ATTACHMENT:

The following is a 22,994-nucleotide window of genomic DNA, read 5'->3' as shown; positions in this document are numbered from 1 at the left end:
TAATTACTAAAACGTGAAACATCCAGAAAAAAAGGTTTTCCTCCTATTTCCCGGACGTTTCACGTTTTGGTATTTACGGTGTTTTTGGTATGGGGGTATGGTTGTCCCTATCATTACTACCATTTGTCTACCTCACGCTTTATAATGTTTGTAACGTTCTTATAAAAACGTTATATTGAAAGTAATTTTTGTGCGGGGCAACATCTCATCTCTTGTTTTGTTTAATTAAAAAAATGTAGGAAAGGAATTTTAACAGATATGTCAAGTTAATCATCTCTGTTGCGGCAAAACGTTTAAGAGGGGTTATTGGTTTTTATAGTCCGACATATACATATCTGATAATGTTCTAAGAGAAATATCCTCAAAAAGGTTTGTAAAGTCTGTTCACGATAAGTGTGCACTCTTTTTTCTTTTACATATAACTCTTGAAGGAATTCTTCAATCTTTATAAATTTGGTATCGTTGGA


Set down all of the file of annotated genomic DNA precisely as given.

The following is a 22,994-nucleotide window of genomic DNA, read 5'->3' as shown; positions in this document are numbered from 1 at the left end:
TAATTACTAAAACGTGAAACATCCAGAAAAAAAGGTTTTCCTCCTATTTCCCGGACGTTTCACGTTTTGGTATTTACGGTGTTTTTGGTATGGGGGTATGGTTGTCCCTATCATTACTACCATTTGTCTACCTCACGCTTTATAATGTTTGTAACGTTCTTATAAAAACGTTATATTGAAAGTAATTTTTGTGCGGGGCAACATCTCATCTCTTGTTTTGTTTAATTAAAAAAATGTAGGAAAGGAATTTTAACAGATATGTCAAGTTAATCATCTCTGTTGCGGCAAAACGTTTAAGAGGGGTTATTGGTTTTTATAGTCCGACATATACATATCTGATAATGTTCTAAGAGAAATATCCTCAAAAAGGTTTGTAAAGTCTGTTCACGATAAGTGTGCACTCTTTTTTCTTTTACATATAACTCTTGAAGGAATTCTTCAATCTTTATAAATTTGGTATCGTTGGA